Let the Tablet Wars Begin

As the iPad continues to have success in the many countries it is now available in, other computer manufacturers are starting to announce and deliver their offering into the tablet market (I’ve listed a few of them below). For school personnel – teachers, network administrators, and policy makers – the advent of new tablets could present a problem.

Which one is the best for our school and for our students? Which one is the best for learning? Which one does what we want it to do?

I’ve mentioned in a previous post how I get a lot of value from a blog set up by a guy named Fraser Speirs. He’s leading the iPad effort at a school in Scotland. In a recent blog post, Fraser outlined how he thinks about technology strategy as it relates to the iPad. I’ve re-posted his thoughts here because I think it’s brilliant – and it gives us a really good foundation for thinking about and evaluating any alternative tablet that comes out!

From Fraser:

I can’t tell you which device we’ll be using in 2012. I can’t tell you how long its battery will last, or how much memory it will have or what the interaction model will be.

I can tell you some long-term big trends that I’ll bet on right now:

  • Pupils and teachers will never wish they had fewer computers.
  • Pupils and teachers will never wish their devices had shorter battery life than the iPad.
  • Pupils and teachers will never wish that they had to queue up to get access to computers.
  • Pupils and teachers will never wish that their internet access was slower.
  • Pupils and teachers will never want a device that’s harder to use than the iPad.
  • Teachers will never want to have to go to a special classroom to use The Computers.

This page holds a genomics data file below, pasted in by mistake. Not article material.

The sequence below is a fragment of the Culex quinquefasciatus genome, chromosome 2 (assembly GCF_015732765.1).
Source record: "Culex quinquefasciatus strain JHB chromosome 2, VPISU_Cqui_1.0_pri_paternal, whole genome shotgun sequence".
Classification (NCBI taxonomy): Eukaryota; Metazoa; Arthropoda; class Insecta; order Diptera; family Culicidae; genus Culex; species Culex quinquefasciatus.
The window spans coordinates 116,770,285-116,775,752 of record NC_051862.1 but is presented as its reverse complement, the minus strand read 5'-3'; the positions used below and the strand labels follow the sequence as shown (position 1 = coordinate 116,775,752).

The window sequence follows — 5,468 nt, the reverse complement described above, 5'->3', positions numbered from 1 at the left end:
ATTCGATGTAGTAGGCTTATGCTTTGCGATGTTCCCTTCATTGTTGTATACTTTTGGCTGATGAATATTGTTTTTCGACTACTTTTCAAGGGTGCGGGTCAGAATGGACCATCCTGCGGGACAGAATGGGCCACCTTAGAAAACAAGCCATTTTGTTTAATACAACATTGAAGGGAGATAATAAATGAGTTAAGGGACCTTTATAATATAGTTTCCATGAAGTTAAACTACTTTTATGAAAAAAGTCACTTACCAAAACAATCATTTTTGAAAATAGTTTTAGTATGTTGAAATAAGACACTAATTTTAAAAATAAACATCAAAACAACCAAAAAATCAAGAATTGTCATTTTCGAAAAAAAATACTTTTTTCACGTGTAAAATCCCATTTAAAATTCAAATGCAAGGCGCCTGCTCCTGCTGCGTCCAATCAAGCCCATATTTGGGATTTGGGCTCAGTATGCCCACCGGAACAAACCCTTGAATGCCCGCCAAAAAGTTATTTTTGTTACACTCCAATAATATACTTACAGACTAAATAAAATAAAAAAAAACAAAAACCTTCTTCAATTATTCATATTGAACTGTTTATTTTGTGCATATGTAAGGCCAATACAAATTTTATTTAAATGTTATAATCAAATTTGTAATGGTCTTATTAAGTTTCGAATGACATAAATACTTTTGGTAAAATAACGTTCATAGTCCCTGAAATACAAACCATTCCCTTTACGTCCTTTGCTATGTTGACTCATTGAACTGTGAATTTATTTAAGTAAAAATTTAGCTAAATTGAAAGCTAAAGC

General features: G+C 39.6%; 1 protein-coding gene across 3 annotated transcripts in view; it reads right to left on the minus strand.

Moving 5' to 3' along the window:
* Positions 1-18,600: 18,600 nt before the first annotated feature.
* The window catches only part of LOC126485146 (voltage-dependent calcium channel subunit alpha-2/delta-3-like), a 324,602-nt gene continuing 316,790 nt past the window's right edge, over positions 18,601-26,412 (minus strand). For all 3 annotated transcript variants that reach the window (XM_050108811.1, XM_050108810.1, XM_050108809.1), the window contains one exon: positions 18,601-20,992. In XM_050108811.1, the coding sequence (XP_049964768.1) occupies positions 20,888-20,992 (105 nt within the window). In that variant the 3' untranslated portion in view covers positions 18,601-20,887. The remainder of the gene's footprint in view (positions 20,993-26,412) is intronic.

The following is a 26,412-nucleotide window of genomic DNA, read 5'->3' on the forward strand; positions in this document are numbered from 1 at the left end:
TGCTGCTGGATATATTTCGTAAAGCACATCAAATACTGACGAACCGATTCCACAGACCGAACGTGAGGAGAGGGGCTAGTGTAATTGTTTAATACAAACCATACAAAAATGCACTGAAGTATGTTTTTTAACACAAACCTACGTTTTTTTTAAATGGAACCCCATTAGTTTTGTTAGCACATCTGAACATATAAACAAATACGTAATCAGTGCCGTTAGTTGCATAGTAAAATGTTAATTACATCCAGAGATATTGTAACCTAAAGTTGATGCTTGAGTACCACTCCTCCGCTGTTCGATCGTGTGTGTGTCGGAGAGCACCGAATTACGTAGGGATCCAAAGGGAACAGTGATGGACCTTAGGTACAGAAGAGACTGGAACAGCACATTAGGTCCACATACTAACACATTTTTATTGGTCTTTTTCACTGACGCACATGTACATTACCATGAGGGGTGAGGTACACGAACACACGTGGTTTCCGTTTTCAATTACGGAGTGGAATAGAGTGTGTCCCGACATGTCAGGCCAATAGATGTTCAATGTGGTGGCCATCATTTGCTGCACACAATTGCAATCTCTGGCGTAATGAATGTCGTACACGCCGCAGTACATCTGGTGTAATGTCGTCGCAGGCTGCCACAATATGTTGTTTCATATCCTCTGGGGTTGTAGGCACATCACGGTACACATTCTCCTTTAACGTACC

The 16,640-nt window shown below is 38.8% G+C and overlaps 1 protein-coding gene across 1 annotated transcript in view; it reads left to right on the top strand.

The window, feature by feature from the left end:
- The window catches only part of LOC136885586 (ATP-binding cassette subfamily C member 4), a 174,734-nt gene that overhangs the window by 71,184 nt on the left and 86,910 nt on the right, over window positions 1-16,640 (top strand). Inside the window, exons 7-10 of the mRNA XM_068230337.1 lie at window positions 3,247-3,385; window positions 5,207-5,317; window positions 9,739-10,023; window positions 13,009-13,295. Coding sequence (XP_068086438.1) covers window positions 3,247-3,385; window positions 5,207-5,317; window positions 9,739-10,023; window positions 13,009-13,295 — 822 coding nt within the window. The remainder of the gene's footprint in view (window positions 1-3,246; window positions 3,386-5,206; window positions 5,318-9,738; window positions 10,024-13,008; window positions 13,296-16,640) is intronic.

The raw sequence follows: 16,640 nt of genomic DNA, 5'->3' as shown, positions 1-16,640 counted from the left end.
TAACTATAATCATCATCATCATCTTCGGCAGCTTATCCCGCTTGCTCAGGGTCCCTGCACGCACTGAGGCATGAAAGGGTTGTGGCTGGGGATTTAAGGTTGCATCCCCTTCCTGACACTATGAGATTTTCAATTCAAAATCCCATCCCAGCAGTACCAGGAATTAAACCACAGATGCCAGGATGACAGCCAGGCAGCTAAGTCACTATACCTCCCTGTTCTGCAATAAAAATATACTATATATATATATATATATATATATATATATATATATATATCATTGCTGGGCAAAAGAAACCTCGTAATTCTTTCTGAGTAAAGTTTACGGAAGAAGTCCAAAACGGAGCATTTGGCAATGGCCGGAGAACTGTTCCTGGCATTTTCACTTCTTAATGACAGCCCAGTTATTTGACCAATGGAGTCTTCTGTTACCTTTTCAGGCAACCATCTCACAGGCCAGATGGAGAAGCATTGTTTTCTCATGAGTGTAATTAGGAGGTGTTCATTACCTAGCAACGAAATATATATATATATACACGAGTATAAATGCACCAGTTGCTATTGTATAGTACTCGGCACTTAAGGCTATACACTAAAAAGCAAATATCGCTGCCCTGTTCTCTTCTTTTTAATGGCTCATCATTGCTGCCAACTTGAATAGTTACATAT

• Nobody will want a device that’s more expensive and less capable than the iPad.
  • Nobody will want to carry around a device that’s significantly heavier than the iPad all day.
  • Pupils will not want to use a special “education device” when the market is going elsewhere.
  • Schools will not want to deploy a device that requires more tech support than an iPad.

And that’s the strategy. This is how we think about technology at Cedars. We know that we don’t know. We don’t plan 10-year strategies, we plan 3 years and we finish the plan in a few months then we do it.

I don’t much care if, in five years, we’re using Android tablets – as long as those Android tablets last longer, are easier to use and deploy, are better and cheaper than an iPad. If future devices deliver information faster and better than an iPad, then we’ll switch to those devices.

I have my own opinions – which is why I started this blog and continue to write about the iPad. The experience of the iPad is almost flawless. It’s an amazing form factor and an amazing implementation of a computing experience that’s pretty hard to beat. And now with the iOS 4.2 release the iPad has multi-tasking, folders, can print and can stream music to an airplay enabled device (among other upgrades).

With that in mind, here are a few of the tablets that are being touted as iPad alternatives.

The Kno Tablet

The Kno tablet is being pitched as an educational alternative to the iPad. It is available in single and dual-screen options.

Kno is launching a tablet-style computer aimed a students. This tablet style computer – available in single and dual-screen models –  to take and annotate lecture notes, can be used as an ebook reader and to organize school and university calendars and keep track of projects.

The entry level Kno reader has a 14in screen, and will cost around $599 when it goes on sale in the United States, $100 more than the entry level iPad. The dual-screen version also features 14in displays and will set students back $899. Both support touch input, and are based on a Linux operating system.